Are you being too generous with your M365 licences?
Bedroq work with businesses all over the UK and typically we see IT managers encountering the same licencing pitfalls time and time again, so if you find you’re being overgenerous with Microsoft 365 licences rest assured you’re not alone. The good news is there’s an easy fix, which we’ll explain in this article. As part of our Boardroom Briefing covering how businesses are using Microsoft 365, Bedroq’s Consultant IT Director Adam Plevin gave us some insights into where your business could potentially be wasting money on licencing. This is the first of five challenges we set out in our Boardroom Briefing, to discover the rest download the paper here.
A review could simplify your licensing and save money
First up, check the number of named user accounts against you have against the staff on your payroll. We almost always find a number of unused or dormant accounts. There are many reasons for this. Most commonly, licenses continue for people who are no longer in the business, or from parts of the business that have been sold, or integrated. In one case, in a business with 30 employees we unearthed a total of 96 licenses.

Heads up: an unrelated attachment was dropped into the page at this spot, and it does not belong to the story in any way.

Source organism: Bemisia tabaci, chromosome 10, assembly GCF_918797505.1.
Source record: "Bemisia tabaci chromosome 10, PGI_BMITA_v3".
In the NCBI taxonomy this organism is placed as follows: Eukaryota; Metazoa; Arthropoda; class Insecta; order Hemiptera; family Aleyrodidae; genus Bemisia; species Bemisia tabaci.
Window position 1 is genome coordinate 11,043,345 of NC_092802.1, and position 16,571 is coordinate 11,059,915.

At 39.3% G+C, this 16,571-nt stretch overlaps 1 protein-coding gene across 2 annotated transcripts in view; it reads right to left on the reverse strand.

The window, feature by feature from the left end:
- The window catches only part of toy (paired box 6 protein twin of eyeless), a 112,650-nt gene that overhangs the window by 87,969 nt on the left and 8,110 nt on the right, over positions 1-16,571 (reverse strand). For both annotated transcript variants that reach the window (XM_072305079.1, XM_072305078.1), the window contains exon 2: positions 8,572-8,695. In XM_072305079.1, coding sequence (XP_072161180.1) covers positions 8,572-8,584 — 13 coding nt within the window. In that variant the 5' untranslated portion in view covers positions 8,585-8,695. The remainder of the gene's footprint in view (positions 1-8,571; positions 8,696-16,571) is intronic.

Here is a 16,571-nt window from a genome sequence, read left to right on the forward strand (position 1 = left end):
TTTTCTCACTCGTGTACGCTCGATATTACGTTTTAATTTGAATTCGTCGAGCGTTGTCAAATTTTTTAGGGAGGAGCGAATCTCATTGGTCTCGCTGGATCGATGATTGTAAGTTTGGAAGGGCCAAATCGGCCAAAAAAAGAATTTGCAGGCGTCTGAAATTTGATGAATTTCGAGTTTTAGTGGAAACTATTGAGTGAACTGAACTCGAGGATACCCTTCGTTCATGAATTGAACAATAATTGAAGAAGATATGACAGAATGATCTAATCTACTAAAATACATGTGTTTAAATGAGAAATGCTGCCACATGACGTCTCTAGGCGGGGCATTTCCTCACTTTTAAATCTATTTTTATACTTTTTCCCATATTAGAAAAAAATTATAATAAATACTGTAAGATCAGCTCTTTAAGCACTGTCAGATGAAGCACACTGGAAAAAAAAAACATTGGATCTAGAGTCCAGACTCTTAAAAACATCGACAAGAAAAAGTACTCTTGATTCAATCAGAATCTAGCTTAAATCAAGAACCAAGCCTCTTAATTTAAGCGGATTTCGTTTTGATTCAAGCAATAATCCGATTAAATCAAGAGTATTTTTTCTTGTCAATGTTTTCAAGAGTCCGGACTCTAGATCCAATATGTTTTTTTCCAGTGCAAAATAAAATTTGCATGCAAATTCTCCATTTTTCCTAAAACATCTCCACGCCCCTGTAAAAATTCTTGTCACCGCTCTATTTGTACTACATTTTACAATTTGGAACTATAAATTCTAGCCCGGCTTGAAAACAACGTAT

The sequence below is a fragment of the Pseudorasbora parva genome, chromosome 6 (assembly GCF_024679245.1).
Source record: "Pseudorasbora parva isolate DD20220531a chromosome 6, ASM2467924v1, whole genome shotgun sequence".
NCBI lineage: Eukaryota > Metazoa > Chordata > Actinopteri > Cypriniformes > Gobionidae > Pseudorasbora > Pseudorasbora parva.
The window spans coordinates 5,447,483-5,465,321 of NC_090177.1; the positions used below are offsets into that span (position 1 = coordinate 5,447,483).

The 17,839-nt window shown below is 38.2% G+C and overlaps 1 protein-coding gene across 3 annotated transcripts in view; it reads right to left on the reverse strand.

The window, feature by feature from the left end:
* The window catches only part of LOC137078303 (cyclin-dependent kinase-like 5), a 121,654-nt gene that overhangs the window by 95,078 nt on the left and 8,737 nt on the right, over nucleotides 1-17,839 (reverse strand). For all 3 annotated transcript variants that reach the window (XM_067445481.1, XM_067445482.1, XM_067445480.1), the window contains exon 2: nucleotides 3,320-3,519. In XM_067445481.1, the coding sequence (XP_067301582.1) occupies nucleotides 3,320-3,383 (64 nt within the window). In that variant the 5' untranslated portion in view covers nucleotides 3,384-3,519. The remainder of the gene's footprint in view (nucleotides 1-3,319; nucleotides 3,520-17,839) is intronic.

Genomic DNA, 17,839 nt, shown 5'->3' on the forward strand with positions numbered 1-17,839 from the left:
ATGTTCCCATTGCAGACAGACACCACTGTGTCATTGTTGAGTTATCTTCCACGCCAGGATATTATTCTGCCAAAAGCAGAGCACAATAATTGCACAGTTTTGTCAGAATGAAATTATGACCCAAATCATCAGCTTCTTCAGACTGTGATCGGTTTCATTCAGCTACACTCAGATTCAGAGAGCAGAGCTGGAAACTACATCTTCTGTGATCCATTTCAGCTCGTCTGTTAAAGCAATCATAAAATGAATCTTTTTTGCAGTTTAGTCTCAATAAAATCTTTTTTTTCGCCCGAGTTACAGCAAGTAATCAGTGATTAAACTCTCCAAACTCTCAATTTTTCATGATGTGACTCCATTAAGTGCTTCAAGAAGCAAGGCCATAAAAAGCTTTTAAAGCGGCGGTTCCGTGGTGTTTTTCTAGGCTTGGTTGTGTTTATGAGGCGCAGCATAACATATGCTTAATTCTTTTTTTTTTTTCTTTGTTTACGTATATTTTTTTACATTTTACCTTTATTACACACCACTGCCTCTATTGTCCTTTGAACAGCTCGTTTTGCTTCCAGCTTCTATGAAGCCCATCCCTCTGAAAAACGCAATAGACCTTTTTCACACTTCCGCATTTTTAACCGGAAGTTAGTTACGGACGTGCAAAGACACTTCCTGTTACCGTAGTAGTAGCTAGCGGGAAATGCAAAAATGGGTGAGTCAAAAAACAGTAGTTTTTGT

One of the benefits of M365 is that problems like this can easily be identified and solved. Many businesses hit straight out and provide everyone with a full-fat E5 licence. This seems fair and reasonable, until you realise that very few staff are likely to use the advanced analytical tools or the voice capabilities that are included. At nearly half the price, an E3 licence is more than sufficient for most people.
A sensible recommendation is to run a business process audit to ensure that the licenses are matched to needs. But there is a brutally simple approach: for one of our clients we switched 700 users from E5 to E3 licences overnight. We waited nervously to see what would happen, ready to switch on necessary licenses at short notice. But, after a week, there were no complaints, and a £10,000 per month saving to boot. We’d generally recommend a more nuanced approach. Microsoft’s dashboards can be used to measure application usage, with appropriate licenses allocated to each user to ensure the most cost-effective distribution.